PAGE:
You should be aware that there are limitations to this method. The Recover Text procedure does not recover Ascii/Ansi characters above 127. Nor does it recover any of the WP Symbol characters, including the curly quotes and all  accented characters. There are other limitations too, making complete recovery feasible only if there is printed copy (or an earlier version). The recovered text includes extra text (printer, fontface, coding for table of contents, as examples) which needs to be cleaned out. Footnote text gets placed at the top of the text. Only the text from within tables is recovered. Graphics are lost. And so on. Still, in most cases, it's better than starting from scratch.

     Note: There are other methods for extracting the text if WPLOOK isn't successful. Take a look at this FAQ on Karen Gibson's site for instructions.

    Extracting a List of Document Codes

     If you aren't having any luck troubleshooting a document by reading through Reveal Codes, you can use WPLOOK to extract a list of all the codes. You can then filter the list and see only a particular type of code. For example, you can view a list of Merge codes by filtering the list to show only Merge group codes.

     Start WPLOOK and open the file you want to work with. Click the Advanced>> tab at the bottom of the dialog box. This opens additional tabs across the top,  giving you access to the advanced functions of WPLOOK. Click the Codes tab. Enable the Apply Filter check box. WPLOOK builds a list of codes in the  window. Now, to filter the list, click the Filter List tab (see figure 2).

    The middle window contains a list of code groups that you can use to filter the  list of codes. If necessary, choose Clear All to clear the selections in the WordPerfect Codes to View window. Now, select the group of codes that you want to view. Click the Codes tab to rebuild the list of codes.


    Figure 2. When you first open the Filter List tab, all of the options in the WordPerfect Codes to View window  are selected. Choose Clear All, then select a code group.

    Trimming Down the Size of a Document

     You can reduce the size of a document by stripping out Undo information and unused styles. In WPLOOK, open the file that you want to trim down. In the Repair tab, enable the Remove UNDO Information and Remove Unused Styles check boxes by placing check marks in the check boxes.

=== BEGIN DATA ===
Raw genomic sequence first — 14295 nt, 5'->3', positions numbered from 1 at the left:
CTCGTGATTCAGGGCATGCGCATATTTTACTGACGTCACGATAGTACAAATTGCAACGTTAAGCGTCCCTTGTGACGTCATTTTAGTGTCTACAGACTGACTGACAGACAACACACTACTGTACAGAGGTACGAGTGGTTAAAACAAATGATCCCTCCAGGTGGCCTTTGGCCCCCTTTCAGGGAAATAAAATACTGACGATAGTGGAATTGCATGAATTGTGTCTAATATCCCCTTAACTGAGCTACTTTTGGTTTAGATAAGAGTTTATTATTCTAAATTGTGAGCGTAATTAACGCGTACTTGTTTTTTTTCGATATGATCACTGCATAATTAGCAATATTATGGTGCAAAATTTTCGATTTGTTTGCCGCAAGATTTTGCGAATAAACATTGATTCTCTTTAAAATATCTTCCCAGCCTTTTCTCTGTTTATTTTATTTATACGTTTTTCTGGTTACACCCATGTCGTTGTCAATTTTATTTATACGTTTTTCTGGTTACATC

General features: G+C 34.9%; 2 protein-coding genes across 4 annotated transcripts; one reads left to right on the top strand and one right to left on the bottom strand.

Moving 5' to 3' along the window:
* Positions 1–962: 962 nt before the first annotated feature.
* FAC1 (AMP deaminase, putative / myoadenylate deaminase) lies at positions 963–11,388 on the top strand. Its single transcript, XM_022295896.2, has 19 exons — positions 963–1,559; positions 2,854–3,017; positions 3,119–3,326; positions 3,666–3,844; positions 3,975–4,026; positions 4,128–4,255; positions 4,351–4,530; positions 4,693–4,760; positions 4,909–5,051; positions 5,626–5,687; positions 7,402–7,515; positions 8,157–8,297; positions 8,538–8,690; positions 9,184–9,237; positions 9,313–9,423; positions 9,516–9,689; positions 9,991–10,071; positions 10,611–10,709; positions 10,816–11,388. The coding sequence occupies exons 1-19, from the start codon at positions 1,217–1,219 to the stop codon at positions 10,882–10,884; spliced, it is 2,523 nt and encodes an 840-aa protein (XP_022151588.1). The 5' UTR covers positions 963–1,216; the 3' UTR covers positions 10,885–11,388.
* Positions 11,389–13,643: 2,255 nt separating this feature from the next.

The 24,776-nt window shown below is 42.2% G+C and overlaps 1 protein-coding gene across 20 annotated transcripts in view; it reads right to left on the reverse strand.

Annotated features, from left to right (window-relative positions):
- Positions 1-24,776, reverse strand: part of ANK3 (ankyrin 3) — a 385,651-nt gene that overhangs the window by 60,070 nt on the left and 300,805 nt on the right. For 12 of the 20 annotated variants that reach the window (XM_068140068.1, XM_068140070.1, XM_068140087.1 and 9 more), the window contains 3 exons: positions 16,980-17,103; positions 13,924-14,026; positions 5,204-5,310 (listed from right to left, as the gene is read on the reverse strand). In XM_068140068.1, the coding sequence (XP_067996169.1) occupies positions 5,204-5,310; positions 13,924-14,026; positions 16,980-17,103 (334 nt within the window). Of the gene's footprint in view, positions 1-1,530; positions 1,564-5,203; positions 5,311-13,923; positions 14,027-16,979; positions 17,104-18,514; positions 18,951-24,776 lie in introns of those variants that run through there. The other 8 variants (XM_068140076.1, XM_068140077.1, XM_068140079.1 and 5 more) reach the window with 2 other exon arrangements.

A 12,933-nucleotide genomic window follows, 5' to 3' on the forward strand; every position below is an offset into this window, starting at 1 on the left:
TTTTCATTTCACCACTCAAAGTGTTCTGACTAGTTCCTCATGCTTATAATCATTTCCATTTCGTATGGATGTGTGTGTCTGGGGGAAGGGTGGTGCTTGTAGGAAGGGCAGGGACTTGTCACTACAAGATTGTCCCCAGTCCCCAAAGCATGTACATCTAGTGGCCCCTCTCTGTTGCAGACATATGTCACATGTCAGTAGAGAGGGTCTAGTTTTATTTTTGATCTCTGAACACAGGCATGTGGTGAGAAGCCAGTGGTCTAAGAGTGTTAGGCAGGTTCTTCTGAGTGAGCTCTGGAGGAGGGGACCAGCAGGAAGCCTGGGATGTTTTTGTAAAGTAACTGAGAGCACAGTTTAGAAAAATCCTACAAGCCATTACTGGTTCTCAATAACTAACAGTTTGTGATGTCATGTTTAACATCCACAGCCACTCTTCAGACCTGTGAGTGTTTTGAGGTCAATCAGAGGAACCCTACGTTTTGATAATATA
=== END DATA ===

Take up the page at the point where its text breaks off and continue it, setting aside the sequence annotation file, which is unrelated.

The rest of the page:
It's a good idea to save the new file to a new name. You can then compare the  two file sizes to see how much space you saved. Also, if anything goes wrong, you still have the original copy. Choose Repair to remove these elements.

    Scrambling Text in a Document

     You're probably wondering why you would ever want to scramble the text in a document. Fair enough, consider this: have you ever had trouble with a document and asked someone else to help you figure out the problem? Did they ask for a copy of the file so they could take a look at it? Did you have to decline  due to the confidential nature of the file? What if you could scramble the text, but leave all of the codes in place? So that someone can tak e a look at the sequence of codes and (hopefully) point out where the problem lies--all without jeopardizing the confidentiality of the document.

    It can be done, but be forewarned. It cannot be "undone". You must save the  scrambled document under a different name. You'll get a warning box that explains this, so be sure to read it carefully. First, open the file that you want to  scramble. Choose Edit, Scramble All Text. You'll see the message box I mentioned. Type a new name for the scrambled file in the Output File Name text box, then choose Remove Sensitive Data.

     Note: Some special characters, like curly quotes and accented characters, won't be scrambled. There is also a bug that causes the text at the end of some  documents not to be scrambled. Therefore, it would be a good idea to run through the scrambled document before you send it out.

    Printing Information from WPLOOK

     What can I say? I was shocked when I opened this dialog box. It seems as though you can print virtually everything from "under the hood" of a document. I've been told that these reports can be lengthy, so you may want to do some experimenting before you start selecting check boxes and printing  away! Choose File, Print to display the Print Setup dialog box (see Figure 3).


Figure 3. The Print Setup dialog box lets you choose which elements you want to print for documentation and troubleshooting purposes.

 The output from WPLOOK can be copious. When I printed all of the codes from a simple one-page document, there were 7 pages of output! I recommend that you  install the Windows Generic/Text Only printer and then set it to Print to File. You can open the file in any text editor and peruse the WPLOOK listings at your leisure.

 Note: By default, the option to print in HEX is enabled. Unless you understand hexadecimal notation (and most of us don't), you should uncheck those boxes before printing.


Copyright © 2002 Laura Acklen. All rights reserved. Company and product names are trademarks or registered trademarks of their  respective companies.

The article on this page is for informational purposes only. Use it entirely at your own risk. No representations are made regarding the use, or the results of the use, of this article in terms  of it's correctness, accuracy, reliability, or otherwise. You are strongly advised to make backups of all relevant files before implementing the information you find here.